DENVER -- The scene is repeating itself -- Rockies third baseman Nolan Arenado at Coors Field early, swinging and fretting and switching bats to try to escape a slump. He kept changing instruments during Wednesday’s 13-6 loss to the Astros, but each played the same tune -- a grounder to the left side of the infield, with the third beginning a double play to end the sixth inning.
Arenado, down to .225 after an 0-for-3 night, has company in his angst.
The Rockies have dropped eight of their last 10 games, including six of the last eight at home. It’s not a stretch they can ever afford, and it’s especially wasteful in a 60-game season.
Furthermore, after Thursday’s finale against the Astros comes a seven-game National League West road trip to Los Angeles (where they have gone 4-15 over the last two years and 1-8 last season) and Arizona.
Here are some observations of a Rockies team that is reeling after an 11-3 start:
The answers are in the track record
In Colorado’s three losses to the Astros, its offense has managed a combined eight runs. The starters the Rockies have faced have been a who’s who of low ERAs -- Brandon Bielak (1.69), Zack Greinke (1.84) and Framber Valdez (1.72, after holding the Rockies to three runs (one earned) off seven hits in 7 2/3 innings Wednesday).
Does manager Bud Black have to switch up the mix?
“We’ve got to try to get them going somehow,” Black said. “These are our guys. They’re the same group that got us off to a good start. Even then, we hadn’t hit our stride. We’ve got to collectively, as a group, get it going. We can’t have a couple guys swinging it well and rely on our pitching.”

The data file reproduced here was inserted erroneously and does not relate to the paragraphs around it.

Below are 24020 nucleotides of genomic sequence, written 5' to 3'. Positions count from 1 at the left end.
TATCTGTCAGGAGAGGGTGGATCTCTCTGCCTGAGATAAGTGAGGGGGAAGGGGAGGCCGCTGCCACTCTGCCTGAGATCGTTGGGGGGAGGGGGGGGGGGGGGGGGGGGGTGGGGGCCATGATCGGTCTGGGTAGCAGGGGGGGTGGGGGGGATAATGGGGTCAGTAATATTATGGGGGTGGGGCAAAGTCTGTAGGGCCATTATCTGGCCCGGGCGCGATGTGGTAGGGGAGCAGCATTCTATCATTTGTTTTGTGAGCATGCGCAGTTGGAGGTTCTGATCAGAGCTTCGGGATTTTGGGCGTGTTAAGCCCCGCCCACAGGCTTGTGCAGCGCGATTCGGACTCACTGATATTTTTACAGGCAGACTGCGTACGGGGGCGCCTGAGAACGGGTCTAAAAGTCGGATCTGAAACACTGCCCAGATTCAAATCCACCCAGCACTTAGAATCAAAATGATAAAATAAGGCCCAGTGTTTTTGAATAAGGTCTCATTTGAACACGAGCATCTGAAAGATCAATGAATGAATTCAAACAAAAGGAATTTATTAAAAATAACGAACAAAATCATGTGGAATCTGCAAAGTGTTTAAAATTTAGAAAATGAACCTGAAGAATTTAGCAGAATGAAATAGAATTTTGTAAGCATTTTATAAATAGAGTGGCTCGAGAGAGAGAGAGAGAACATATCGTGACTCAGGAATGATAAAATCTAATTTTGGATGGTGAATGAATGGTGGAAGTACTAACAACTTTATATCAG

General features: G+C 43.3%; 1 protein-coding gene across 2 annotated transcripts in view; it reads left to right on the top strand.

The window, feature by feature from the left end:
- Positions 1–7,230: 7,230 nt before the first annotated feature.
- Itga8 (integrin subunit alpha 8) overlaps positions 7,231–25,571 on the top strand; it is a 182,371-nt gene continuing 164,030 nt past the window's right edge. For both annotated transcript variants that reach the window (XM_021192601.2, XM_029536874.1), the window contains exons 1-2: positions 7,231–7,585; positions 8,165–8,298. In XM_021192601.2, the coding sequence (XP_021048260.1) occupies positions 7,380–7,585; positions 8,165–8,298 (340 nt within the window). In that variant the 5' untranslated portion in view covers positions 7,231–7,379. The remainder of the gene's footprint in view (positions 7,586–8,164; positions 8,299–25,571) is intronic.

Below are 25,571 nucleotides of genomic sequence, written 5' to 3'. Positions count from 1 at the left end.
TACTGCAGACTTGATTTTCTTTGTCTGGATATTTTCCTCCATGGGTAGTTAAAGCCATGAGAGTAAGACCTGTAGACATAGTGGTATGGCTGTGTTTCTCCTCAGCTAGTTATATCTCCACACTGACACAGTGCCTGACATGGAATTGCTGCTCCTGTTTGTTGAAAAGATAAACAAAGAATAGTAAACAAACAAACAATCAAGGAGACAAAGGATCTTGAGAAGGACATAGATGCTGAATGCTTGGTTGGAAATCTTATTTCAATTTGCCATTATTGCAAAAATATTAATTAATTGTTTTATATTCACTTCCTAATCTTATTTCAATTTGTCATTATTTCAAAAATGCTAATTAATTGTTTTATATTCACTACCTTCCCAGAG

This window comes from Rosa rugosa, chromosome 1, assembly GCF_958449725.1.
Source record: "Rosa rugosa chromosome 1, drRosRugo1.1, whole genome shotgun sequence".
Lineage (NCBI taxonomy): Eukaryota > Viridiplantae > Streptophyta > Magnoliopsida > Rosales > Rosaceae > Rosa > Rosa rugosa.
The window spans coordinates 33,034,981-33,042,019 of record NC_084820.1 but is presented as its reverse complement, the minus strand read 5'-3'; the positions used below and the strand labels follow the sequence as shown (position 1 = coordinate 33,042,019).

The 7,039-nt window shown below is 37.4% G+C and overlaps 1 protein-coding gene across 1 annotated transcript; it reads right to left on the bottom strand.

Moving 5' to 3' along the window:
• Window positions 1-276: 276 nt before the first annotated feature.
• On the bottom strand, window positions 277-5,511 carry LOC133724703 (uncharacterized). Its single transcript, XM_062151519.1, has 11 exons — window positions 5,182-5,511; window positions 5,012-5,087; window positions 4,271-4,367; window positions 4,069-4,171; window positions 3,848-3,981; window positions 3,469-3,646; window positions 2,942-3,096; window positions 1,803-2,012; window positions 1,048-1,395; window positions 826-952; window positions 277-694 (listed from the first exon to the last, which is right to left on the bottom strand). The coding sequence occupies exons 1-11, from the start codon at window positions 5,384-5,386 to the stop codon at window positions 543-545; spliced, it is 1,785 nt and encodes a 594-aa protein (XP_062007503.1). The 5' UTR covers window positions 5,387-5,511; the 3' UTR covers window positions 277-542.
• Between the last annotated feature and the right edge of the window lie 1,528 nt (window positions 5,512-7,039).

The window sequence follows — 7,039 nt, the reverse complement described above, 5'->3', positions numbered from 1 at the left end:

Hampson became the leadoff man in place of David Dahl, who went on the injured list Wednesday with lower back soreness. Raimel Tapia lost his spot, then regained it and went 2-for-3 to improve to .302, and Matt Kemp (.269 after a 2-for-4 night) is a regular presence against lefties and in favorable right-on-right matchups.
The Rockies’ top prospect, second baseman Brendan Rodgers, who they recalled prior to the game, came in as a late substitute for Story and proceeded to hit a two-run single in the ninth.
Wednesday was a rare poor start for the Rockies in 2020, but at least this one was teachable.
Rookie right-hander Ryan Castellani was in a 1-1 game in the fifth when he had Carlos Correa spinning away from a curveball that landed for a strike. But when he went back to the pitch, Correa clobbered it 436 feet to left field for a solo home run.
Was he expecting it? Yes. But if a curve is expected, it needs to be placed better.
“I would have stuck with that same pitch,” Castellani said. “The first one was ‘get-me-over.’ My idea was to go a little bit down with it. I left it up. He got me.”
Castellani was charged with five runs in 5 2/3 innings, but he took some forward steps. After going four innings on 60 pitches in his debut at Seattle and 4 2/3 on 88 pitches at home against Texas, Castellani escaped jams with a couple double plays on solid fielding plays and was at 87 pitches when he was chased from Wednesday's game in the fifth inning.
“He’s got fantastic stuff, and as he gets his feet wet he’s going to continue to improve every single time,” said catcher Drew Butera. “He faced a loaded offense tonight and the second and third time through the lineup they made him work for it.
“That’s a learning curve. He’s a very intelligent guy, and he’ll respond quickly to that.”
A silver lining
Righty Jeff Hoffman had a 0.93 ERA in 9 2/3 innings before absorbing five runs on six hits while recording just two outs. Righty Ashton Goudeau in a 1 2/3-inning Major League debut and the struggling James Pazos (17.18 ERA) absorbed what was left of the Astros’ 20-hit, four-homer barrage.
But it was valuable rest for relievers Daniel Bard and Yency Almonte, who have pitched well of late, as well as Jairo Díaz and Carlos Estévez, who is healing after being hit on the right hand by a line drive on Sunday.
The Rockies will look at that as an unintended benefit of a bad night. Their closer situation is unsettled, but rested options are better than tired ones.